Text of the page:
The monitoring phase of the Scottish Beaver Trial has now finished but you can still visit the beavers in Knapdale. All the scientific findings from the trial will now be written up and are due to be presented to the Scottish Government by Scottish Natural Heritage in May 2015.

The beavers will remain in Knapdale until a decision is made, hopefully in the second half of 2015. In the meantime, you can keep up to date by visiting our Facebook page

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FAQ: How many beavers have been released and what has happened to them?

Click here to see a family tree of the Scottish Beaver Trial animals.

Between May 2009 and September 2010 16 beavers were released into the Knapdale Trial area in five distinct family groups. All releases followed strict Scottish Government licence conditions and were monitored by veterinary surgeons. Following release all beavers are closely monitored through visual observations and remote camera traps by Scottish Beaver Trial field staff.

In May 2009 a family of four beavers (adult pair + two juvenile females) was released into Loch Coille Bharr. One juvenile female dispersed soon after release and has not been recorded since that time. The remaining family members moved to the nearby Dubh Loch in the late summer of 2009 and they have remained there since. The adult pair bred and produced a single kit in the spring of 2010. Another single kit was born in the spring of 2011 but sadly didn't survive. Three new kits belonging to this family were observed in July 2012.

Also in May 2009 another family of four beavers (adult pair + two male juvenile males) were released onto Loch Linne. Unfortunately one of the juveniles died within hours of release, although a post mortem was inconclusive. The remaining family members are still resident on Loch Linne and the adult pair bred and produced a single kit in spring 2010. Another single kit, sexed as male, was produced during the breeding season of 2011. Sadly, a young female kit born to the pair in 2012 was found dead in the September of that year.

The final release in May 2009 saw a family of three beavers (adult pair + one female kit) released onto Creagh Mhor loch. For reasons unknown this entire family disappeared from this site only a few days after release and only the adult male has subsequently been recaptured. He was found approximately 10kms north of the trial area living in a woodland burn close to the coast. After an initial relocation back into the trial area this beaver was found to be in poor condition and, following expert veterinary advice, was taken back into captivity in Edinburgh Zoo, where he unfortunately died several weeks later. The adult female and kit remain unaccounted for.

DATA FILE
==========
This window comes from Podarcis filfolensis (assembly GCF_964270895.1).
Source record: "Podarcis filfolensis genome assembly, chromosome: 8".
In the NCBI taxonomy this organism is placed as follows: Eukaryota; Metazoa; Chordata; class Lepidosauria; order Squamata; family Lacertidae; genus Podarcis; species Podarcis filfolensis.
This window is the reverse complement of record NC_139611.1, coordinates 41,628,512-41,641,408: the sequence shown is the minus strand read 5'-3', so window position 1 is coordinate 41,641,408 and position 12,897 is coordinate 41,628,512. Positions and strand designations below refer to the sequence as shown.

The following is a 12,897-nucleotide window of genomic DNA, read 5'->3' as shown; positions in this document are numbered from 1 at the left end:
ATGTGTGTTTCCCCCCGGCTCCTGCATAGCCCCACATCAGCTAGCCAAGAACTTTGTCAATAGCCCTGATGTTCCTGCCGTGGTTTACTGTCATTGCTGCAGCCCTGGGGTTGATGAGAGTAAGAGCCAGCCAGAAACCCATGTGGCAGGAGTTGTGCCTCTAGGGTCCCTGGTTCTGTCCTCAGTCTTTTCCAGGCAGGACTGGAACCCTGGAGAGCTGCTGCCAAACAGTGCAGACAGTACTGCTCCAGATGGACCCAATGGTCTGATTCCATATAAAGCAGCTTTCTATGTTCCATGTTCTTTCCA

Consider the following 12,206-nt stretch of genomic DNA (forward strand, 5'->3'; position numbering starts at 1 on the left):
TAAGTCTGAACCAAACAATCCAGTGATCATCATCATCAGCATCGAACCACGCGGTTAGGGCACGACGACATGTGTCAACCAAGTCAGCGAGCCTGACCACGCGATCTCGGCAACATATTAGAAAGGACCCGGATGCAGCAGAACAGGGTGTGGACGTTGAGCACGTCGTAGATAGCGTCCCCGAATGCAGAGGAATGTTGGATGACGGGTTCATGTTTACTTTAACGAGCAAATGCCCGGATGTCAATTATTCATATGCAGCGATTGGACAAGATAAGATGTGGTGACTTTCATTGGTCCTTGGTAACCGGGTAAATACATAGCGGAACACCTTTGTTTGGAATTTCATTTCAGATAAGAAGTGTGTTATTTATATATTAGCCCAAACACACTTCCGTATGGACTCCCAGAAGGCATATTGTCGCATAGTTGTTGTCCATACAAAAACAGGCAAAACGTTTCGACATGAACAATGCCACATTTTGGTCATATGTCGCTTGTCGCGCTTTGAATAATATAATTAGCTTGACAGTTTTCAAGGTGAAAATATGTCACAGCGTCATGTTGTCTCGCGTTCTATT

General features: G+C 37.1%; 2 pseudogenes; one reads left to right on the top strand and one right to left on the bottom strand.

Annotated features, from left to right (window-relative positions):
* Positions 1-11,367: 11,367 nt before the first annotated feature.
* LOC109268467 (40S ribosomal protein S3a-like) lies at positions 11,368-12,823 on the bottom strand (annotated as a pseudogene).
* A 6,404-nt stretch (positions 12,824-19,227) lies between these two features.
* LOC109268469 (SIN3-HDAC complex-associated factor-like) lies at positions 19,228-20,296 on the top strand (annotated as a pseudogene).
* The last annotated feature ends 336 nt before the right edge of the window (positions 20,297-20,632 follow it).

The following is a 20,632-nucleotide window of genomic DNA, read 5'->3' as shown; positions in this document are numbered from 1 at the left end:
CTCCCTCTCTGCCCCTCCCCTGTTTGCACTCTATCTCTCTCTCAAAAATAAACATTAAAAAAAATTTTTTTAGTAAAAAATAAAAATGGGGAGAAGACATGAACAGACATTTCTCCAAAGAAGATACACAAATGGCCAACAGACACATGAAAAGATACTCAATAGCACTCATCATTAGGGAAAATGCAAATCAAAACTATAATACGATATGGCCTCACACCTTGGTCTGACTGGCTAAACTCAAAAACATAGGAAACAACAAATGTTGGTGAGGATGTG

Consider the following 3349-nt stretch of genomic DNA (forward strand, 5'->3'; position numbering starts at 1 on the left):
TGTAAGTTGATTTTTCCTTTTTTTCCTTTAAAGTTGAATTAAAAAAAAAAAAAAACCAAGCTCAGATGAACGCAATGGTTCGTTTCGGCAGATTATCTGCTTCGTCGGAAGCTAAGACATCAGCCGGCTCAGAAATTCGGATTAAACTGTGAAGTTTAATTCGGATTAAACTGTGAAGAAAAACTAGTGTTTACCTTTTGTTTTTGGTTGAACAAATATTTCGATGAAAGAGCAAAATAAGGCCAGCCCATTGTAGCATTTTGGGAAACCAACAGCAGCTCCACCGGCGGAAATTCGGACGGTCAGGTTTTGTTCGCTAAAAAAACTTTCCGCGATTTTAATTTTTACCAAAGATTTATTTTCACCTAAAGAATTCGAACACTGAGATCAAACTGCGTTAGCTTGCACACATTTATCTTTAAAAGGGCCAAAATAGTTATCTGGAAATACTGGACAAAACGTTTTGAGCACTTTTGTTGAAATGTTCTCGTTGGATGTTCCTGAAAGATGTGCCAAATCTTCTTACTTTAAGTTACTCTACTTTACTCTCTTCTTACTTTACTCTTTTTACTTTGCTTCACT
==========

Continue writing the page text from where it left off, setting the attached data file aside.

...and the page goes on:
In May 2010 a fourth family, comprising of a young female and older adult male without offspring, were released at Knapdale to a site known locally as the 'Lily Loch'. Sadly the male died shortly after release, failing to adapt to life back in the wild and the lone female then moved to the nearby Loch Buic, where she remains (the pair were originally put together in captivity). In September 2010 a replacement young male beaver was released onto the loch and appeared to settle with the resident female. However in 2011, the male dispersed for a short period and relocated to Lochan Beag where he now resides with this loch's resident female.

In June 2010 a fifth pair (young male and female) was released, this time to act as replacements for the original family from Creagh Mhor Loch. The female remains resident on this loch and the neighbouring Lochan Beag, alongside the adult male that relocated from Loch Buic. Subsequently, the original male from Creagh Mhor Loch/Lochan Beag has now partnered up with the female on Loch Buic.

 

 

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The Royal Zoological Society of ScotlandScottish Wildlife Trust
Forestry Commission Scotland

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"Welcoming beavers back to Scotland marks a historic day for conservation, and it is particularly apt they are returning in this, the year of Homecoming." - MSP Roseanna Cunningham

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